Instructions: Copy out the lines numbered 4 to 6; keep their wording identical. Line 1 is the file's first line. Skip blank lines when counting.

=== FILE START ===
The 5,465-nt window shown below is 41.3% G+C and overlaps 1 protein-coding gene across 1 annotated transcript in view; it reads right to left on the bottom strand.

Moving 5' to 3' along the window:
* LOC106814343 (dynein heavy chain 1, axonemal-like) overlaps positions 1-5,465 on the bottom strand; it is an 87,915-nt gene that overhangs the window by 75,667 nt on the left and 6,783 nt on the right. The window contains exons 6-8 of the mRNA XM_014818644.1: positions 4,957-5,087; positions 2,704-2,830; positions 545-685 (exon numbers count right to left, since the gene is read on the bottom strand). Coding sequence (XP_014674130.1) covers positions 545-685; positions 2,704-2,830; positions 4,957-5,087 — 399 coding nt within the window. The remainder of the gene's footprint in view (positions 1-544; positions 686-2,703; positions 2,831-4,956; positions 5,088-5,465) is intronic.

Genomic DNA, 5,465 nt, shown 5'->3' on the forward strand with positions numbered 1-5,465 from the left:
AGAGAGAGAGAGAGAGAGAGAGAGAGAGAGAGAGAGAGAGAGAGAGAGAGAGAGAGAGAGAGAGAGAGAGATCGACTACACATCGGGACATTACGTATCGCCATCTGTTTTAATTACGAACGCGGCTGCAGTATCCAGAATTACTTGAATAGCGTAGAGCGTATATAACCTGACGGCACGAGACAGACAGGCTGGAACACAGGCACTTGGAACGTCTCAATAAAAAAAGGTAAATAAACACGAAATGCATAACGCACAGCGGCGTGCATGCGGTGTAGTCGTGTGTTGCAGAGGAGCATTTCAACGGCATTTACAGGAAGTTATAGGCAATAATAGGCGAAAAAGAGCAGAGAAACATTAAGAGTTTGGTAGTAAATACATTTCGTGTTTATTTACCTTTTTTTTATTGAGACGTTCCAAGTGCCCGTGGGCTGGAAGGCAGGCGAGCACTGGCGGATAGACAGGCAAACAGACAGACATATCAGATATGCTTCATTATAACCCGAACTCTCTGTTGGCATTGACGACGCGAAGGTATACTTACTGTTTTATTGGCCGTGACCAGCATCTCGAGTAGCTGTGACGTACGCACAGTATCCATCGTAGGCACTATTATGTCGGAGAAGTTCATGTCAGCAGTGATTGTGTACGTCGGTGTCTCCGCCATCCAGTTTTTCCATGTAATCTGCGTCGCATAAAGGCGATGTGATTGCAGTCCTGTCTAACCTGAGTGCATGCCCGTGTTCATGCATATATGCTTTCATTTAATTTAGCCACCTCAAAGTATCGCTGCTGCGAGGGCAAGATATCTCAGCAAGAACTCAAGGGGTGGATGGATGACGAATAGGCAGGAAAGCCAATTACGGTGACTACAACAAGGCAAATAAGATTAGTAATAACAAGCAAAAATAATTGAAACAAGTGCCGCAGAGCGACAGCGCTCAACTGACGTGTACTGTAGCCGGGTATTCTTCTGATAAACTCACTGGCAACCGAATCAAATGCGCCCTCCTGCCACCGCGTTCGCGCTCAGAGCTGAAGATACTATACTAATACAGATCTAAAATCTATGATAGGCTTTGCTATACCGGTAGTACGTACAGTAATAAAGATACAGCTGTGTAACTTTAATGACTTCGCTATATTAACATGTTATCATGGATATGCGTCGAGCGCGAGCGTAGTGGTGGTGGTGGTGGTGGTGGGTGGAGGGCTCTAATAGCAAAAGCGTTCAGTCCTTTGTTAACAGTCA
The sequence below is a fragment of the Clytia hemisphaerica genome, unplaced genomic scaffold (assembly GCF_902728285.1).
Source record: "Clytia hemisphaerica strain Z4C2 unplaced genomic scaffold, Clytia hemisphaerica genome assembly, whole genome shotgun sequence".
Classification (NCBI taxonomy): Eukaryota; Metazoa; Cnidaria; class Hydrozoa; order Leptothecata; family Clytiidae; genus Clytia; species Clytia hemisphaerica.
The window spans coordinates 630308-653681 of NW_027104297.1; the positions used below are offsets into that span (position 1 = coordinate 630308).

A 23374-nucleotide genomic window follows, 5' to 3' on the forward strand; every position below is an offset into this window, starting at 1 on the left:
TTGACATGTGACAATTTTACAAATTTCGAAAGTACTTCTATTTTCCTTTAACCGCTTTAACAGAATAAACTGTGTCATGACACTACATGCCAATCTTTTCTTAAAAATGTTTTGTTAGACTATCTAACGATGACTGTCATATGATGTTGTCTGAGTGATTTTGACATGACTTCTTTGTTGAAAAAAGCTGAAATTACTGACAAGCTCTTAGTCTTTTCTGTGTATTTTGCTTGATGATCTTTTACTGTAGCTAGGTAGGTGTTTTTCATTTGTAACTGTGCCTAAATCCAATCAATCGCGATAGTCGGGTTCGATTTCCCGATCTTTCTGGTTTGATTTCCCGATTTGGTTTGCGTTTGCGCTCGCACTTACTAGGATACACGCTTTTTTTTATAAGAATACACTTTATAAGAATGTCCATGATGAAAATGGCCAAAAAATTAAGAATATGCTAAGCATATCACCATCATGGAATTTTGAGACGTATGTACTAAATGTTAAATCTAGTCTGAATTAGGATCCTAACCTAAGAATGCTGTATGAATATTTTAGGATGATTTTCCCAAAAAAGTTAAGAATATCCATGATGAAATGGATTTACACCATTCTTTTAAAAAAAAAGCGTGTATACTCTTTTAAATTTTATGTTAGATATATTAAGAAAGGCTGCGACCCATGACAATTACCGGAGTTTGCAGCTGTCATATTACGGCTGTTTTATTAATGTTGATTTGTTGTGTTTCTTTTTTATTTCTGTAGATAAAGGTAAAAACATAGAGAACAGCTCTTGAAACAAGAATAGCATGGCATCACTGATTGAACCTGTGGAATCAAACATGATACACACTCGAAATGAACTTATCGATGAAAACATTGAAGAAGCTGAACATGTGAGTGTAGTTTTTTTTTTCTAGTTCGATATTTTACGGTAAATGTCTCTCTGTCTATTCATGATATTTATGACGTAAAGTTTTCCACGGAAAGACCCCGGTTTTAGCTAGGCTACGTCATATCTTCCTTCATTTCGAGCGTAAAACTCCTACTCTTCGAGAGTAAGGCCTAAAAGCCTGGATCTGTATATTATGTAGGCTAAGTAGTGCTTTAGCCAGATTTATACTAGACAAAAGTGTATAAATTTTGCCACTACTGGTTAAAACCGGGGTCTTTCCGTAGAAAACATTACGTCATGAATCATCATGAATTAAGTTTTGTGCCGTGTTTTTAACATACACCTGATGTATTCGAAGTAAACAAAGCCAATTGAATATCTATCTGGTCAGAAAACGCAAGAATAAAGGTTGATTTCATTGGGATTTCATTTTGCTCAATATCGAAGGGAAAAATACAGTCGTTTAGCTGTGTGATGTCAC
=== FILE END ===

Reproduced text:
Genomic DNA, 5,465 nt, shown 5'->3' on the forward strand with positions numbered 1-5,465 from the left:
AGAGAGAGAGAGAGAGAGAGAGAGAGAGAGAGAGAGAGAGAGAGAGAGAGAGAGAGAGAGAGAGAGAGAGATCGACTACACATCGGGACATTACGTATCGCCATCTGTTTTAATTACGAACGCGGCTGCAGTATCCAGAATTACTTGAATAGCGTAGAGCGTATATAACCTGACGGCACGAGACAGACAGGCTGGAACACAGGCACTTGGAACGTCTCAATAAAAAAAGGTAAATAAACACGAAATGCATAACGCACAGCGGCGTGCATGCGGTGTAGTCGTGTGTTGCAGAGGAGCATTTCAACGGCATTTACAGGAAGTTATAGGCAATAATAGGCGAAAAAGAGCAGAGAAACATTAAGAGTTTGGTAGTAAATACATTTCGTGTTTATTTACCTTTTTTTTATTGAGACGTTCCAAGTGCCCGTGGGCTGGAAGGCAGGCGAGCACTGGCGGATAGACAGGCAAACAGACAGACATATCAGATATGCTTCATTATAACCCGAACTCTCTGTTGGCATTGACGACGCGAAGGTATACTTACTGTTTTATTGGCCGTGACCAGCATCTCGAGTAGCTGTGACGTACGCACAGTATCCATCGTAGGCACTATTATGTCGGAGAAGTTCATGTCAGCAGTGATTGTGTACGTCGGTGTCTCCGCCATCCAGTTTTTCCATGTAATCTGCGTCGCATAAAGGCGATGTGATTGCAGTCCTGTCTAACCTGAGTGCATGCCCGTGTTCATGCATATATGCTTTCATTTAATTTAGCCACCTCAAAGTATCGCTGCTGCGAGGGCAAGATATCTCAGCAAGAACTCAAGGGGTGGATGGATGACGAATAGGCAGGAAAGCCAATTACGGTGACTACAACAAGGCAAATAAGATTAGTAATAACAAGCAAAAATAATTGAAACAAGTGCCGCAGAGCGACAGCGCTCAACTGACGTGTACTGTAGCCGGGTATTCTTCTGATAAACTCACTGGCAACCGAATCAAATGCGCCCTCCTGCCACCGCGTTCGCGCTCAGAGCTGAAGATACTATACTAATACAGATCTAAAATCTATGATAGGCTTTGCTATACCGGTAGTACGTACAGTAATAAAGATACAGCTGTGTAACTTTAATGACTTCGCTATATTAACATGTTATCATGGATATGCGTCGAGCGCGAGCGTAGTGGTGGTGGTGGTGGTGGTGGGTGGAGGGCTCTAATAGCAAAAGCGTTCAGTCCTTTGTTAACAGTCA
The sequence below is a fragment of the Clytia hemisphaerica genome, unplaced genomic scaffold (assembly GCF_902728285.1).